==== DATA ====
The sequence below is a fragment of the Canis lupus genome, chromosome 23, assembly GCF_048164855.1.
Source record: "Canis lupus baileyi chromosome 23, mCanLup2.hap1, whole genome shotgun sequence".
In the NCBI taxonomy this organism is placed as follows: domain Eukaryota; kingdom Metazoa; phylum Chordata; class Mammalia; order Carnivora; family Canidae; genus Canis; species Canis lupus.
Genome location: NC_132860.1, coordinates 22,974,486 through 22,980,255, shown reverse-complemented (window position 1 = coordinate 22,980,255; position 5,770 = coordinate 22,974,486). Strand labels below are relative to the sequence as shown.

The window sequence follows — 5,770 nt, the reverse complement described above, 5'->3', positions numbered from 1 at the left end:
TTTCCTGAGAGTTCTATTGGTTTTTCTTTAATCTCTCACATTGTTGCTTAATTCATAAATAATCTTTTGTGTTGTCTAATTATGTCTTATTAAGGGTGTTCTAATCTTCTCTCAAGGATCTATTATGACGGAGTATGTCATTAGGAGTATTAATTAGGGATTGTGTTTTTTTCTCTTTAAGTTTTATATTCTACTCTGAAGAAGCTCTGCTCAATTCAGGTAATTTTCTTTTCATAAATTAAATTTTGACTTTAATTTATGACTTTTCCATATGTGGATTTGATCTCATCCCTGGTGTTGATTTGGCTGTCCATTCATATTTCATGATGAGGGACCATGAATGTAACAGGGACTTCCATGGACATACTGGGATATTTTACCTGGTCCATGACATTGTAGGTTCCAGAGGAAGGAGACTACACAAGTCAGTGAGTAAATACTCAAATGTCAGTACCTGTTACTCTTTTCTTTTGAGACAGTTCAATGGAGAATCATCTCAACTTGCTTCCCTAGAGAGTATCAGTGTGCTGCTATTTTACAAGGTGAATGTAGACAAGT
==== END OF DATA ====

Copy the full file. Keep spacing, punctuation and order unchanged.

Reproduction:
The sequence below is a fragment of the Canis lupus genome, chromosome 23, assembly GCF_048164855.1.
Source record: "Canis lupus baileyi chromosome 23, mCanLup2.hap1, whole genome shotgun sequence".
In the NCBI taxonomy this organism is placed as follows: domain Eukaryota; kingdom Metazoa; phylum Chordata; class Mammalia; order Carnivora; family Canidae; genus Canis; species Canis lupus.
Genome location: NC_132860.1, coordinates 22,974,486 through 22,980,255, shown reverse-complemented (window position 1 = coordinate 22,980,255; position 5,770 = coordinate 22,974,486). Strand labels below are relative to the sequence as shown.

The window sequence follows — 5,770 nt, the reverse complement described above, 5'->3', positions numbered from 1 at the left end:
TTTCCTGAGAGTTCTATTGGTTTTTCTTTAATCTCTCACATTGTTGCTTAATTCATAAATAATCTTTTGTGTTGTCTAATTATGTCTTATTAAGGGTGTTCTAATCTTCTCTCAAGGATCTATTATGACGGAGTATGTCATTAGGAGTATTAATTAGGGATTGTGTTTTTTTCTCTTTAAGTTTTATATTCTACTCTGAAGAAGCTCTGCTCAATTCAGGTAATTTTCTTTTCATAAATTAAATTTTGACTTTAATTTATGACTTTTCCATATGTGGATTTGATCTCATCCCTGGTGTTGATTTGGCTGTCCATTCATATTTCATGATGAGGGACCATGAATGTAACAGGGACTTCCATGGACATACTGGGATATTTTACCTGGTCCATGACATTGTAGGTTCCAGAGGAAGGAGACTACACAAGTCAGTGAGTAAATACTCAAATGTCAGTACCTGTTACTCTTTTCTTTTGAGACAGTTCAATGGAGAATCATCTCAACTTGCTTCCCTAGAGAGTATCAGTGTGCTGCTATTTTACAAGGTGAATGTAGACAAGT